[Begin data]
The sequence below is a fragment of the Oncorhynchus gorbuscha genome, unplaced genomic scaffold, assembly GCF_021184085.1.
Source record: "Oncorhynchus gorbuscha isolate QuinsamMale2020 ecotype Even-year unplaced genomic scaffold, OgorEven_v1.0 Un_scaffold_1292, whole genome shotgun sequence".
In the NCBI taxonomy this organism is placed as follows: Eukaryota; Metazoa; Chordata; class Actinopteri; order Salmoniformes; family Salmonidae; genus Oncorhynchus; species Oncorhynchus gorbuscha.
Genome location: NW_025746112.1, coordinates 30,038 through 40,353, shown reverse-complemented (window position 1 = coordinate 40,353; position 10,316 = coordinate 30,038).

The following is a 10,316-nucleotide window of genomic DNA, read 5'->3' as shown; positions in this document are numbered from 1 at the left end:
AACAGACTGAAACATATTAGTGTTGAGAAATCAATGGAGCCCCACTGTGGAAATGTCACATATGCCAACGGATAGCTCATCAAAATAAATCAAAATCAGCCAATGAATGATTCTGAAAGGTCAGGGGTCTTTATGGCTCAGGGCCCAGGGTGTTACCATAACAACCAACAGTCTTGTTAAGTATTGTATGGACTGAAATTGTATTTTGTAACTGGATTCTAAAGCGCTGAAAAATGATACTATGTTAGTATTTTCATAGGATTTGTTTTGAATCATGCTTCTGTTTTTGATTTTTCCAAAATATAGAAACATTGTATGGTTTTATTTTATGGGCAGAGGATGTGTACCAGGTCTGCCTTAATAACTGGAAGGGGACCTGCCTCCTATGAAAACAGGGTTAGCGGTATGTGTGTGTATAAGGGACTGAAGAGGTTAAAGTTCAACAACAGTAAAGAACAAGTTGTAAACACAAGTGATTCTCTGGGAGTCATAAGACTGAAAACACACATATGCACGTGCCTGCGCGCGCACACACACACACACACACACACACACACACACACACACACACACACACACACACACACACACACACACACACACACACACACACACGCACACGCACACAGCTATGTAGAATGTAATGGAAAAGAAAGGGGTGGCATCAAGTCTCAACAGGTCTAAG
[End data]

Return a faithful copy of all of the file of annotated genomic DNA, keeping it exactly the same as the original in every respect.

The sequence below is a fragment of the Oncorhynchus gorbuscha genome, unplaced genomic scaffold, assembly GCF_021184085.1.
Source record: "Oncorhynchus gorbuscha isolate QuinsamMale2020 ecotype Even-year unplaced genomic scaffold, OgorEven_v1.0 Un_scaffold_1292, whole genome shotgun sequence".
In the NCBI taxonomy this organism is placed as follows: Eukaryota; Metazoa; Chordata; class Actinopteri; order Salmoniformes; family Salmonidae; genus Oncorhynchus; species Oncorhynchus gorbuscha.
Genome location: NW_025746112.1, coordinates 30,038 through 40,353, shown reverse-complemented (window position 1 = coordinate 40,353; position 10,316 = coordinate 30,038).

The following is a 10,316-nucleotide window of genomic DNA, read 5'->3' as shown; positions in this document are numbered from 1 at the left end:
AACAGACTGAAACATATTAGTGTTGAGAAATCAATGGAGCCCCACTGTGGAAATGTCACATATGCCAACGGATAGCTCATCAAAATAAATCAAAATCAGCCAATGAATGATTCTGAAAGGTCAGGGGTCTTTATGGCTCAGGGCCCAGGGTGTTACCATAACAACCAACAGTCTTGTTAAGTATTGTATGGACTGAAATTGTATTTTGTAACTGGATTCTAAAGCGCTGAAAAATGATACTATGTTAGTATTTTCATAGGATTTGTTTTGAATCATGCTTCTGTTTTTGATTTTTCCAAAATATAGAAACATTGTATGGTTTTATTTTATGGGCAGAGGATGTGTACCAGGTCTGCCTTAATAACTGGAAGGGGACCTGCCTCCTATGAAAACAGGGTTAGCGGTATGTGTGTGTATAAGGGACTGAAGAGGTTAAAGTTCAACAACAGTAAAGAACAAGTTGTAAACACAAGTGATTCTCTGGGAGTCATAAGACTGAAAACACACATATGCACGTGCCTGCGCGCGCACACACACACACACACACACACACACACACACACACACACACACACACACACACACACACACACACACACACACACACACACACACGCACACGCACACAGCTATGTAGAATGTAATGGAAAAGAAAGGGGTGGCATCAAGTCTCAACAGGTCTAAG